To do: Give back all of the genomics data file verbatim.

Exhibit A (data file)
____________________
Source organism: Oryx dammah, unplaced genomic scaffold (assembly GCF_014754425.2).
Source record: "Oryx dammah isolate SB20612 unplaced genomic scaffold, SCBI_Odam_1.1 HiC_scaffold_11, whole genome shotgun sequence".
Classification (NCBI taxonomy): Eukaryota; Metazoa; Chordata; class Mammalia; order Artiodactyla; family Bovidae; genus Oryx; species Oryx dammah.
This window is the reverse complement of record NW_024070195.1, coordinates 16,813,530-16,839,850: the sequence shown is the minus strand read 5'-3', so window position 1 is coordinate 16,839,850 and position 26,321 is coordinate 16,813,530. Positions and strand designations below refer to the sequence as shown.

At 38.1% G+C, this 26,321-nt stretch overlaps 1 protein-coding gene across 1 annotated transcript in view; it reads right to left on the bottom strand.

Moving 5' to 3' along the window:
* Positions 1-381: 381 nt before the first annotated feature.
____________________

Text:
Source organism: Oryx dammah, unplaced genomic scaffold (assembly GCF_014754425.2).
Source record: "Oryx dammah isolate SB20612 unplaced genomic scaffold, SCBI_Odam_1.1 HiC_scaffold_11, whole genome shotgun sequence".
Classification (NCBI taxonomy): Eukaryota; Metazoa; Chordata; class Mammalia; order Artiodactyla; family Bovidae; genus Oryx; species Oryx dammah.
This window is the reverse complement of record NW_024070195.1, coordinates 16,813,530-16,839,850: the sequence shown is the minus strand read 5'-3', so window position 1 is coordinate 16,839,850 and position 26,321 is coordinate 16,813,530. Positions and strand designations below refer to the sequence as shown.

At 38.1% G+C, this 26,321-nt stretch overlaps 1 protein-coding gene across 1 annotated transcript in view; it reads right to left on the bottom strand.

Moving 5' to 3' along the window:
* Positions 1-381: 381 nt before the first annotated feature.